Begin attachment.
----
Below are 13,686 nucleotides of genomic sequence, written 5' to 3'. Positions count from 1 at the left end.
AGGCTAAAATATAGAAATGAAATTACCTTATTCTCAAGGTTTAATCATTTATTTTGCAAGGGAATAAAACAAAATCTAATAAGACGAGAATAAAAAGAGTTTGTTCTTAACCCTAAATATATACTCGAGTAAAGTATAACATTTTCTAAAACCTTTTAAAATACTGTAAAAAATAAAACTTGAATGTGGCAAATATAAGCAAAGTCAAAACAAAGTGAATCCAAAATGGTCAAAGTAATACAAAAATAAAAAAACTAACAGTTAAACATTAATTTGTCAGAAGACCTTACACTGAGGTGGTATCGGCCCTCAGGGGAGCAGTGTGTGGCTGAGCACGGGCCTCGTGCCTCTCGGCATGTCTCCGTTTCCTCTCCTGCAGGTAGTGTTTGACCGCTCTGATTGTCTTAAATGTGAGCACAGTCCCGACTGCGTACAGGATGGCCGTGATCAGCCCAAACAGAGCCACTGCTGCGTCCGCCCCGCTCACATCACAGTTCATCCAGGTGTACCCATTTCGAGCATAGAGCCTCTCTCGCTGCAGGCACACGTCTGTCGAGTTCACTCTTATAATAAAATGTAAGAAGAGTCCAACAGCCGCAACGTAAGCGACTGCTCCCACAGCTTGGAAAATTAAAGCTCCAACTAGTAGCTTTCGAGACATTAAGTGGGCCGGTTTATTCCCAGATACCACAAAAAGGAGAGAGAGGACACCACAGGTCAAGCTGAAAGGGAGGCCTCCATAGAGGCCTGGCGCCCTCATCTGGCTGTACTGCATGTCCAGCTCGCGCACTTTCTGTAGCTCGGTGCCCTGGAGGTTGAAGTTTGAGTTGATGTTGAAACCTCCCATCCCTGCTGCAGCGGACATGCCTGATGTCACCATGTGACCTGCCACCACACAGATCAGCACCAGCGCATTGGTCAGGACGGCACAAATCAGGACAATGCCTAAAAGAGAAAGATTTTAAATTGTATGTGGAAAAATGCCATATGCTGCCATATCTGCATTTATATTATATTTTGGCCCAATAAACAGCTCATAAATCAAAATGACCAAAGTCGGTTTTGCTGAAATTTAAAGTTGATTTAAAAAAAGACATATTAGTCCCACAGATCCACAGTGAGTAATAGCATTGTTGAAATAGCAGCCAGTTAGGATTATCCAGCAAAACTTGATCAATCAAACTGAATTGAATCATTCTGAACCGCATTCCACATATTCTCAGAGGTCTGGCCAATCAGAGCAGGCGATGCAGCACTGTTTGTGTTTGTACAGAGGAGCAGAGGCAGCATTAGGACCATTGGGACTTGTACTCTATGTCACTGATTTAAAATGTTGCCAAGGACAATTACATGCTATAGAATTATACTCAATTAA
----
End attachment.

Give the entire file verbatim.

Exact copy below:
Below are 13,686 nucleotides of genomic sequence, written 5' to 3'. Positions count from 1 at the left end.
AGGCTAAAATATAGAAATGAAATTACCTTATTCTCAAGGTTTAATCATTTATTTTGCAAGGGAATAAAACAAAATCTAATAAGACGAGAATAAAAAGAGTTTGTTCTTAACCCTAAATATATACTCGAGTAAAGTATAACATTTTCTAAAACCTTTTAAAATACTGTAAAAAATAAAACTTGAATGTGGCAAATATAAGCAAAGTCAAAACAAAGTGAATCCAAAATGGTCAAAGTAATACAAAAATAAAAAAACTAACAGTTAAACATTAATTTGTCAGAAGACCTTACACTGAGGTGGTATCGGCCCTCAGGGGAGCAGTGTGTGGCTGAGCACGGGCCTCGTGCCTCTCGGCATGTCTCCGTTTCCTCTCCTGCAGGTAGTGTTTGACCGCTCTGATTGTCTTAAATGTGAGCACAGTCCCGACTGCGTACAGGATGGCCGTGATCAGCCCAAACAGAGCCACTGCTGCGTCCGCCCCGCTCACATCACAGTTCATCCAGGTGTACCCATTTCGAGCATAGAGCCTCTCTCGCTGCAGGCACACGTCTGTCGAGTTCACTCTTATAATAAAATGTAAGAAGAGTCCAACAGCCGCAACGTAAGCGACTGCTCCCACAGCTTGGAAAATTAAAGCTCCAACTAGTAGCTTTCGAGACATTAAGTGGGCCGGTTTATTCCCAGATACCACAAAAAGGAGAGAGAGGACACCACAGGTCAAGCTGAAAGGGAGGCCTCCATAGAGGCCTGGCGCCCTCATCTGGCTGTACTGCATGTCCAGCTCGCGCACTTTCTGTAGCTCGGTGCCCTGGAGGTTGAAGTTTGAGTTGATGTTGAAACCTCCCATCCCTGCTGCAGCGGACATGCCTGATGTCACCATGTGACCTGCCACCACACAGATCAGCACCAGCGCATTGGTCAGGACGGCACAAATCAGGACAATGCCTAAAAGAGAAAGATTTTAAATTGTATGTGGAAAAATGCCATATGCTGCCATATCTGCATTTATATTATATTTTGGCCCAATAAACAGCTCATAAATCAAAATGACCAAAGTCGGTTTTGCTGAAATTTAAAGTTGATTTAAAAAAAGACATATTAGTCCCACAGATCCACAGTGAGTAATAGCATTGTTGAAATAGCAGCCAGTTAGGATTATCCAGCAAAACTTGATCAATCAAACTGAATTGAATCATTCTGAACCGCATTCCACATATTCTCAGAGGTCTGGCCAATCAGAGCAGGCGATGCAGCACTGTTTGTGTTTGTACAGAGGAGCAGAGGCAGCATTAGGACCATTGGGACTTGTACTCTATGTCACTGATTTAAAATGTTGCCAAGGACAATTACATGCTATAGAATTATACTCAATTAA